Israeli Intelligence Probe Asks: What Did We Know and When?

THE SITUATION

By Ofer Shelah

Published February 13, 2004, issue of February 13, 2004.

TEL AVIV — As a special Knesset investigative committee began drafting its report this week on Israeli intelligence leading up to the Iraq war, Israel’s defense establishment found itself caught up in an unexpected debate over whether Israel had overstated the Iraqi threat, and why.

The Knesset probe, headed by Likud lawmaker Yuval Steinitz, has been hearing from senior security officials for four months. Most of the findings will remain classified, but intelligence officials and others familiar with the proceedings said the report would point to serious shortcomings in Israel’s intelligence-gathering, particularly in nations like Iraq that lie beyond Israel’s immediate periphery. With the nature of regional threats changing rapidly, such alleged flaws are setting off alarm bells.

The review parallels similar probes launched in recent weeks by President Bush and Britain’s Prime Minister Tony Blair. All three nations favored military action against Saddam Hussein, based on assumptions about Iraqi capabilities that now appear greatly overstated. All three governments are now reviewing, as one source put it, “what we knew and when we knew it.”

Israel’s probe differs from the American and British investigations in several key respects, however. U.S. and British intelligence agencies were asked for information to justify going to war, while the Israeli agencies were called on to supply defensive information. Since Israel had no military role in the U.S.-led coalition, the army’s main task was to help the government decide how best to defend the home front against the long-range missiles and weapons of mass destruction Iraq was presumed to possess.

Far more sensitive are the probes’ differing political ramifications. While Bush and Blair face anger from political rivals and voters over the political context of their intelligence failures, Israel’s government faces few domestic political repercussions. Israel’s potential fallout is, if anything, mainly diplomatic: the accusation, already voiced in some European and other countries, that Israel exaggerated the Iraqi threat in order to rid itself of a troublesome neighbor.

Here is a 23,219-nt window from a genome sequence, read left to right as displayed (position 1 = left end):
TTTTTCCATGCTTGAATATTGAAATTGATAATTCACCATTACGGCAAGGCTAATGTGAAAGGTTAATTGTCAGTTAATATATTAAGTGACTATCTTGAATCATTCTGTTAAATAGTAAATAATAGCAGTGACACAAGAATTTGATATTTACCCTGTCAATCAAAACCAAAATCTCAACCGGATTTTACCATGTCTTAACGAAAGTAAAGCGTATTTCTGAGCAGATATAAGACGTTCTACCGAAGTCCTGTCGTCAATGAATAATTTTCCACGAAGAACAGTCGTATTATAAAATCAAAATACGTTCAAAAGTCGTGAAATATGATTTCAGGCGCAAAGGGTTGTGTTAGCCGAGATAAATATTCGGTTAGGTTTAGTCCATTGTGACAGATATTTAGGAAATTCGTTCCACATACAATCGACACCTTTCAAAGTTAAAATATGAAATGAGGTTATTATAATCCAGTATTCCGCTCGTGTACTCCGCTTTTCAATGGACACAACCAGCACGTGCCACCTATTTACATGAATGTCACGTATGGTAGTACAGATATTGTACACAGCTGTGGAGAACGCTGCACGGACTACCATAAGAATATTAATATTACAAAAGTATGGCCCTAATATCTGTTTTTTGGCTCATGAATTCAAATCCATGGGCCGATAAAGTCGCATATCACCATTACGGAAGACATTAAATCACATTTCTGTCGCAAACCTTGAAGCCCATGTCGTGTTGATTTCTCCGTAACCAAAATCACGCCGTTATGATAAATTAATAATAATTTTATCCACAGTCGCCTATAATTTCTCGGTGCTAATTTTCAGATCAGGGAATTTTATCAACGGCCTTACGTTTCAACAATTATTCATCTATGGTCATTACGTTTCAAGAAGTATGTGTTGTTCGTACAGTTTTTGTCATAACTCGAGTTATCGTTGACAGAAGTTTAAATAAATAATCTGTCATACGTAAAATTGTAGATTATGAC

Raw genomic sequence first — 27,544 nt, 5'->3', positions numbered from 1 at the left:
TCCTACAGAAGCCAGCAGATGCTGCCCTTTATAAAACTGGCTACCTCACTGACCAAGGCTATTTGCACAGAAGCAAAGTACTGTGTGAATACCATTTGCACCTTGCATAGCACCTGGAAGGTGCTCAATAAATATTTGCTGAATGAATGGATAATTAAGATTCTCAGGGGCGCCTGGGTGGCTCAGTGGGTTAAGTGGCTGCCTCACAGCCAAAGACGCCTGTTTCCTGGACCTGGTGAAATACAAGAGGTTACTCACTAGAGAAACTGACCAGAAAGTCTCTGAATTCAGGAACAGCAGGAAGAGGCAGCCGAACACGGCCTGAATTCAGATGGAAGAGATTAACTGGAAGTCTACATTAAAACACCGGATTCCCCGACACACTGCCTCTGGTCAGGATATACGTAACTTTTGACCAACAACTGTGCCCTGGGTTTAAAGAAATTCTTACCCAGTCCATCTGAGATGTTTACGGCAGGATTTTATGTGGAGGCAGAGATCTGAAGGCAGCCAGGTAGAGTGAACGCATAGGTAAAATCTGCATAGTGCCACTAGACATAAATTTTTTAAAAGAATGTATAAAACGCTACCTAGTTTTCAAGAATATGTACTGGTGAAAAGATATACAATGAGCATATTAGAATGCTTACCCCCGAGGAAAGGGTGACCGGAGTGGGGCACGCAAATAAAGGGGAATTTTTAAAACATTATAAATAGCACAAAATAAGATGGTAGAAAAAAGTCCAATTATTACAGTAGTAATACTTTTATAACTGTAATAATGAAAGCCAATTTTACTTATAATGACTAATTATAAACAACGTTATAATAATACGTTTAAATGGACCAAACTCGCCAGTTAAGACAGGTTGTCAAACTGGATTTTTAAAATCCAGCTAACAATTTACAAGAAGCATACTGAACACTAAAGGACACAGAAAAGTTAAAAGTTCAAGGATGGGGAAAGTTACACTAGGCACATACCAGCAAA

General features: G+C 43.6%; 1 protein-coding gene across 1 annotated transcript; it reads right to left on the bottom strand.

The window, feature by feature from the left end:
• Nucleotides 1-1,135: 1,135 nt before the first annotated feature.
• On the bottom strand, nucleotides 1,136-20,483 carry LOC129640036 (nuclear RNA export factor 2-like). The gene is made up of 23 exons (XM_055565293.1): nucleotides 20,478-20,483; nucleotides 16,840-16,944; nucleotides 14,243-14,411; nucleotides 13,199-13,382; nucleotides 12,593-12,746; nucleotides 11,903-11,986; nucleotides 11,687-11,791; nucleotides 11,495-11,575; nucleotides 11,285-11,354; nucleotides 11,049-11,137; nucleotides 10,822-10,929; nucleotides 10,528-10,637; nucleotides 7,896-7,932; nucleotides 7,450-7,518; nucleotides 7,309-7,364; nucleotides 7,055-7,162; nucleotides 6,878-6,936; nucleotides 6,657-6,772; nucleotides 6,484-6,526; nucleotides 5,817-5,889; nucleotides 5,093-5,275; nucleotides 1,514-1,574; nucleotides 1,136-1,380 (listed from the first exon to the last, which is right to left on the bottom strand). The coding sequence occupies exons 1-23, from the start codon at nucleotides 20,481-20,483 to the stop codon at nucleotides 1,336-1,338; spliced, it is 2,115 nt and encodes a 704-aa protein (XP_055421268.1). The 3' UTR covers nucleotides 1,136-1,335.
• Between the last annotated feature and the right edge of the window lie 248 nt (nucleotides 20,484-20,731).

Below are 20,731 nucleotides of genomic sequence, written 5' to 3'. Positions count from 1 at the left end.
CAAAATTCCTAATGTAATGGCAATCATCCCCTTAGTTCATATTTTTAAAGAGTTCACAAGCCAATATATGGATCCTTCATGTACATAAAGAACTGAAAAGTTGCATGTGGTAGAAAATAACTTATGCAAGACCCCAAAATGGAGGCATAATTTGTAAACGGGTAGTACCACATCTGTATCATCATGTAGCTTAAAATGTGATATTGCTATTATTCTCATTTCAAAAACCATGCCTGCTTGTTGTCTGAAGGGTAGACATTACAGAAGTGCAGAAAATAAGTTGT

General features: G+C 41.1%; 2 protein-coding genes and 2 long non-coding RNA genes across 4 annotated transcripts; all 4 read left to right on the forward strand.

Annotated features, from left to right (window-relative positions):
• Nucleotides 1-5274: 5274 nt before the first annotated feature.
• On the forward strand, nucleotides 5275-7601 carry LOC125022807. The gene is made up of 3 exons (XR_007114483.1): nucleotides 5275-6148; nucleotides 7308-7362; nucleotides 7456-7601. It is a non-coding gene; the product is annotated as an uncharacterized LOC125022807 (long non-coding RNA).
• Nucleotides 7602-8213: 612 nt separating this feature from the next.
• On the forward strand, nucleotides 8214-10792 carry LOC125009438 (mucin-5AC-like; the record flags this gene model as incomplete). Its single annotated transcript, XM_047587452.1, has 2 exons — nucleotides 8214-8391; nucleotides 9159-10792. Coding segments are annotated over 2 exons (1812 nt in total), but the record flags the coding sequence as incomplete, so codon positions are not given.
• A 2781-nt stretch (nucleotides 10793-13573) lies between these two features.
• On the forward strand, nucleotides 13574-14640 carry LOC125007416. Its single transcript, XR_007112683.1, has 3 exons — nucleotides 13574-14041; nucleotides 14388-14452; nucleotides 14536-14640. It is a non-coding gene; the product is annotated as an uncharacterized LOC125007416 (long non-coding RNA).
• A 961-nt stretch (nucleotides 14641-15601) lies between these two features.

The pitfalls became apparent this week when a former U.N. weapons inspector, Scott Ritter, charged in an Israeli press interview that Israeli intelligence had deliberately overstated what it knew to be a minimal threat from Iraq because it hoped to encourage America and Britain to launch a war — a war that admittedly would benefit Israel.

“As far back as 1995, Israel knew that Saddam Hussein had no capability to hit it with long range missiles,” Ritter said in an interview with the Israeli Web site Ynet, operated by the daily Yediot Aharonot.

Steinitz, the chair of the Israeli investigation who also heads the Knesset Foreign Affairs and Defense Committee, flatly rejected Ritter’s charge this week. “This is absolutely false,” he said.

Ritter’s accusations found virtually no endorsement in any corner of Israel’s famously divided political spectrum. Security officials interviewed by the Forward insisted that no branch of the military could or would deliberately skew the findings in that way.

If Ritter’s charges resonated nonetheless, it is partly because they come uncomfortably close to another truth widely acknowledged here: that Israeli intelligence tended to exaggerate threats because it was operating under flawed assumptions.

The most immediate results of the exaggerations were domestic. Military intelligence reported last year that Saddam had only “remainder capability” — somewhere between zero and 14 missiles and an unknown quantity of chemical or biological weapons to arm them, according to army sources. The government nonetheless ordered citizens to carry gas masks with them at all times.

The gas masks had been handed out in 1991, before the first Gulf war. In that war Saddam actually fired 39 Scud missiles on Israel, but none were armed with a chemical or biological warhead. In 2003, hardened by the prior false alarm, Israelis showed widespread skepticism toward the government’s orders.